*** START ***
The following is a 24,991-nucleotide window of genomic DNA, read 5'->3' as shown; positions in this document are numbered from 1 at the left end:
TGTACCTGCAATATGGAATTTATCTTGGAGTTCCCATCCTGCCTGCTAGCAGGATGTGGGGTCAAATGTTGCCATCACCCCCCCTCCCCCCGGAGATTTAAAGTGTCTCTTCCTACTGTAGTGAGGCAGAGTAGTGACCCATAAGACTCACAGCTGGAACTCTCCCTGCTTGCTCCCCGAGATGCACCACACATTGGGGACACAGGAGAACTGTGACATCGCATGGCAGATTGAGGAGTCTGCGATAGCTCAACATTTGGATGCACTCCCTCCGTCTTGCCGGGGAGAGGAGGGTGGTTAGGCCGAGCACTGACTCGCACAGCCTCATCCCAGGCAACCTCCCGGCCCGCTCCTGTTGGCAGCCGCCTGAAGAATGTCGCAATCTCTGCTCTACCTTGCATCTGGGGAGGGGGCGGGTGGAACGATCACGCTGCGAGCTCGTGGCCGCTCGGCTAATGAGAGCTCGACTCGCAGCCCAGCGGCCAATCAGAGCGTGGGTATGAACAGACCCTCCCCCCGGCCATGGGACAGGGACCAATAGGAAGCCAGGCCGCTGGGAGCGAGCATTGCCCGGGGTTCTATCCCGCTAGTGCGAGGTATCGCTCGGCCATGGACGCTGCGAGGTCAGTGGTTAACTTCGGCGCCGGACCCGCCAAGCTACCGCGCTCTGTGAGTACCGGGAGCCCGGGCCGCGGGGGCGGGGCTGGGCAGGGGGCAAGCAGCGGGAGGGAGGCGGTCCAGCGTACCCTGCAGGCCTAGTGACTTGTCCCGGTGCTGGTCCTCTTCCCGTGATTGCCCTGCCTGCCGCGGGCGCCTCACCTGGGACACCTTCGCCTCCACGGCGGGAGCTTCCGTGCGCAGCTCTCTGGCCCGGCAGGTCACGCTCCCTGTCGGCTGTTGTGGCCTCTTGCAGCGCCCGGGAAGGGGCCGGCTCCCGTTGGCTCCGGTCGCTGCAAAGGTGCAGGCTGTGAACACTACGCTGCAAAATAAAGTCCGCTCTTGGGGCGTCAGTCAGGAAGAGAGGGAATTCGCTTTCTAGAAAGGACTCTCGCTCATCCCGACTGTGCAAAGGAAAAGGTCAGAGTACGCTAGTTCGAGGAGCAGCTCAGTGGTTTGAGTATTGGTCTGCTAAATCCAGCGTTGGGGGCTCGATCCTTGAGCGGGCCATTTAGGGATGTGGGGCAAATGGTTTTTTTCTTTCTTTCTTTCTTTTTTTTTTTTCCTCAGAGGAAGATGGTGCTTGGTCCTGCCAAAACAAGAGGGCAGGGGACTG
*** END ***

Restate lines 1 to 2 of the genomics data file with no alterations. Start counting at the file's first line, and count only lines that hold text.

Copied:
The following is a 24,991-nucleotide window of genomic DNA, read 5'->3' as shown; positions in this document are numbered from 1 at the left end:
TGTACCTGCAATATGGAATTTATCTTGGAGTTCCCATCCTGCCTGCTAGCAGGATGTGGGGTCAAATGTTGCCATCACCCCCCCTCCCCCCGGAGATTTAAAGTGTCTCTTCCTACTGTAGTGAGGCAGAGTAGTGACCCATAAGACTCACAGCTGGAACTCTCCCTGCTTGCTCCCCGAGATGCACCACACATTGGGGACACAGGAGAACTGTGACATCGCATGGCAGATTGAGGAGTCTGCGATAGCTCAACATTTGGATGCACTCCCTCCGTCTTGCCGGGGAGAGGAGGGTGGTTAGGCCGAGCACTGACTCGCACAGCCTCATCCCAGGCAACCTCCCGGCCCGCTCCTGTTGGCAGCCGCCTGAAGAATGTCGCAATCTCTGCTCTACCTTGCATCTGGGGAGGGGGCGGGTGGAACGATCACGCTGCGAGCTCGTGGCCGCTCGGCTAATGAGAGCTCGACTCGCAGCCCAGCGGCCAATCAGAGCGTGGGTATGAACAGACCCTCCCCCCGGCCATGGGACAGGGACCAATAGGAAGCCAGGCCGCTGGGAGCGAGCATTGCCCGGGGTTCTATCCCGCTAGTGCGAGGTATCGCTCGGCCATGGACGCTGCGAGGTCAGTGGTTAACTTCGGCGCCGGACCCGCCAAGCTACCGCGCTCTGTGAGTACCGGGAGCCCGGGCCGCGGGGGCGGGGCTGGGCAGGGGGCAAGCAGCGGGAGGGAGGCGGTCCAGCGTACCCTGCAGGCCTAGTGACTTGTCCCGGTGCTGGTCCTCTTCCCGTGATTGCCCTGCCTGCCGCGGGCGCCTCACCTGGGACACCTTCGCCTCCACGGCGGGAGCTTCCGTGCGCAGCTCTCTGGCCCGGCAGGTCACGCTCCCTGTCGGCTGTTGTGGCCTCTTGCAGCGCCCGGGAAGGGGCCGGCTCCCGTTGGCTCCGGTCGCTGCAAAGGTGCAGGCTGTGAACACTACGCTGCAAAATAAAGTCCGCTCTTGGGGCGTCAGTCAGGAAGAGAGGGAATTCGCTTTCTAGAAAGGACTCTCGCTCATCCCGACTGTGCAAAGGAAAAGGTCAGAGTACGCTAGTTCGAGGAGCAGCTCAGTGGTTTGAGTATTGGTCTGCTAAATCCAGCGTTGGGGGCTCGATCCTTGAGCGGGCCATTTAGGGATGTGGGGCAAATGGTTTTTTTCTTTCTTTCTTTCTTTTTTTTTTTTCCTCAGAGGAAGATGGTGCTTGGTCCTGCCAAAACAAGAGGGCAGGGGACTG